Prime Minister Narendra Modi’s assertion in Rajasthan January 28 that several attempts were made to “break India geographically, culturally, socially and ideologically” seems to have a double meaning. It may not necessarily be an innocuous statement on India’s inherent strength and resilience that has stood the test of time. The timing is significant and there is more in the remark than meets the eye. For, it comes only a few days after two foreign agencies – the media outlet BBC and New York-based investor research firm Hindenburg – showed the guts to take on the high and mighty of India representing the country’s highest political and financial powers respectively. While addressing the grand occasion of the 1111th Avataran Diwas of Bhagwan Shri Devnarayan, the Prime Minister noted that India is not just a land mass but is “an expression of our civilization, culture, harmony and possibilities.” Elaborating his contention he said despite several attempts to break India “no power could finish India.” It is also significant that he attributed the country’s capabilities to withstand such attacks to “the strength and inspiration of the Indian society that preserves the immortality of the nation.” So long an impression is being created by the PM and the ruling BJP that the country has embarked on a path of progress during his tenure like never before as if a new era of progress and prosperity has dawned since he assumed the reins of government in 2014. Recent events have, however, forced people to see the skeletons falling out of the cabinet.
The narrative has been put under a scanner by the BBC with its two-part series questioning the role Modi had played as Chief Minister of Gujarat during the riots and massacre of the minorities in 2002. The government immediately imposed a ban on the series instead of allowing the people to watch the documentaries and judge for themselves what the truth may be. It is not as if the voter in India was unaware about Modi’s murky past. Yet the people have been standing steadfast with him primarily because they probably feel the Indian Moslem has not yet learnt a lesson.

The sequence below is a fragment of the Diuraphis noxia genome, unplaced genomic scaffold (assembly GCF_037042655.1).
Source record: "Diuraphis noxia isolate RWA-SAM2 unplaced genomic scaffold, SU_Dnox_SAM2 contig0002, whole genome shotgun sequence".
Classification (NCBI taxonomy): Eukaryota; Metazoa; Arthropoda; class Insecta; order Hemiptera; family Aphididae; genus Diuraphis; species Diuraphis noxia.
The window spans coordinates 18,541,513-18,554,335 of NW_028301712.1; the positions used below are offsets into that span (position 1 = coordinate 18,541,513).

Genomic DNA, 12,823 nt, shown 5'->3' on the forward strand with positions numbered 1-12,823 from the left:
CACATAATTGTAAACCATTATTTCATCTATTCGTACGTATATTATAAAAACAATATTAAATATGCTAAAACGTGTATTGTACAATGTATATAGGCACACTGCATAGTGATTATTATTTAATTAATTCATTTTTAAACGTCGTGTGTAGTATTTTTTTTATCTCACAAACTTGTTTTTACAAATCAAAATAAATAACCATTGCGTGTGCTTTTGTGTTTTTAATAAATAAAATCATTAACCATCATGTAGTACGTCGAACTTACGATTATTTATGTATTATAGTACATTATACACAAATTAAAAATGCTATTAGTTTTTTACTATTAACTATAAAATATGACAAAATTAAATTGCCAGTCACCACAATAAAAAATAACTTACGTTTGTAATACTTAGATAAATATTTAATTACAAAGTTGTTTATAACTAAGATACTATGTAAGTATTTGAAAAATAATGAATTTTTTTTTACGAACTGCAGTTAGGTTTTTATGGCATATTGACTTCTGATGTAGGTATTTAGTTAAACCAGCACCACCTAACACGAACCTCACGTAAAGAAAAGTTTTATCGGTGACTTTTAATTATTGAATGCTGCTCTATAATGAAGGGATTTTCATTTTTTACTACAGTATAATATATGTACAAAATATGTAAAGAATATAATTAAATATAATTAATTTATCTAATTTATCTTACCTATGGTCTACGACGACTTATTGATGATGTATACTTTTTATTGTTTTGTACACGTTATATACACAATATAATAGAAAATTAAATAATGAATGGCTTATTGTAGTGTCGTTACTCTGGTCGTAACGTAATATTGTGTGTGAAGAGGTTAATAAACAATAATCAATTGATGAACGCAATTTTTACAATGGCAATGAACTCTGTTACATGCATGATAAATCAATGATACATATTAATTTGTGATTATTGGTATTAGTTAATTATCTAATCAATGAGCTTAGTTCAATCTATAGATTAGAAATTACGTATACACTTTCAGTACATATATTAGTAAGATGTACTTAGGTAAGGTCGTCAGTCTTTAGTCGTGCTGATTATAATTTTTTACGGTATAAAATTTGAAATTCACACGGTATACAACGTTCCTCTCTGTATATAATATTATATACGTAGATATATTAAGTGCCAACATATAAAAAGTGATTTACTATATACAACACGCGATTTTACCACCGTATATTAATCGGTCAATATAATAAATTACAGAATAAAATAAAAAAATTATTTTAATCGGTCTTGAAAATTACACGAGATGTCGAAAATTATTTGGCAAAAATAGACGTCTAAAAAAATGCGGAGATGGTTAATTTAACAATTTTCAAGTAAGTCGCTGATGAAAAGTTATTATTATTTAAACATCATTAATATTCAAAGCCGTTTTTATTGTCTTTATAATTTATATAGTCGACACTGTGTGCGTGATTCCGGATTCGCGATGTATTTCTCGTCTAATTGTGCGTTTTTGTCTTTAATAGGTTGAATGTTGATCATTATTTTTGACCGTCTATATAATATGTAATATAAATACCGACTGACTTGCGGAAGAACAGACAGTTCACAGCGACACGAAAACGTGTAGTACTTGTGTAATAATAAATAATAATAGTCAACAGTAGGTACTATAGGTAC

No sooner had the controversy started snowballing than came another disclosure of monumental proportions about alleged shady deals by the Gautam Adani group that is perceived to be close to the Prime Minister personally. In fact, the owner of the group earned the distinction of being the world’s second-richest billionaire under the Modi government within a very short span of time. The US-based Hindenburg Research published a report January 24 raising several questions and concerns that range from the Adani group’s high debt levels and negative cash flows to the use of shell companies based in tax havens such as Mauritius, the UAE, and the Caribbean. The report charges the Adani group with engaging in “brazen stock manipulation and accounting fraud.” The impact of the expose was such that shares of all listed companies of the group immediately came under acute pressure. At the close of market last week Adani Enterprises, the flagship entity of the group was down around 18 per cent. Adani Transmission, Adani Total Gas and Adani Green Energy fell 20 per cent, while Adani Ports was down 16 per cent. Adani Power and Adani Wilmar were down 5 per cent each. This is an unprecedented financial bloodbath. So much so that the Forbes Real-Time Billionaires lists Gautam Adani lost around $22.6 billion pushing him to the seventh slot in the list of the world’s richest billionaires. Only on November 20, 2022, he became the world’s second richest person with a net worth of $156.3 billion, ahead of Louis Vuitton’s owner Bernard Arnault, and Jeff Bezos, founder of Amazon. The investor research firm, Hindenburg, labelled Adani as the “biggest con in corporate history.” Never before has a single report caused so much loss of money that a front-ranking billionaire of the world got his position among the wealthiest few so downgraded. Naturally, the Adani group has threatened to sue the firm for causing huge financial losses and goodwill. It also questioned the timing of the disclosure as it was about to launch the biggest public share offering of the country to raise US$2.5 billion to fund capital expenditure and reduce debt.
The talk about the legal challenge is somewhat better than the Indian government’s tactic of slapping a ban on the telecast of the BBC series. Hugely interesting to observe was the manner in which the Adani group Chief Financial Officer Jugeshinder Singh took to social media and released a video where he is seen acting belligerent towards the Hindenburg expose all the time that the video ran, there was an Indian national flag behind him as a backdrop. Obviously, the effort was to not-so-subtly suggest to the viewer the idea that talking or acting against Adani amounts directly to opposing India.
However, it is to be seen whether the threat by Adani would really be translated into action. Hindenburg has welcomed it and said this would give it the opportunity to make the group produce documents in the court that, it claims, would further buttress its allegations. It could be a new corporate war the world has not seen before. But, its political fallout will be keenly watched too as the links between Modi and Adani are too thick and an open secret.
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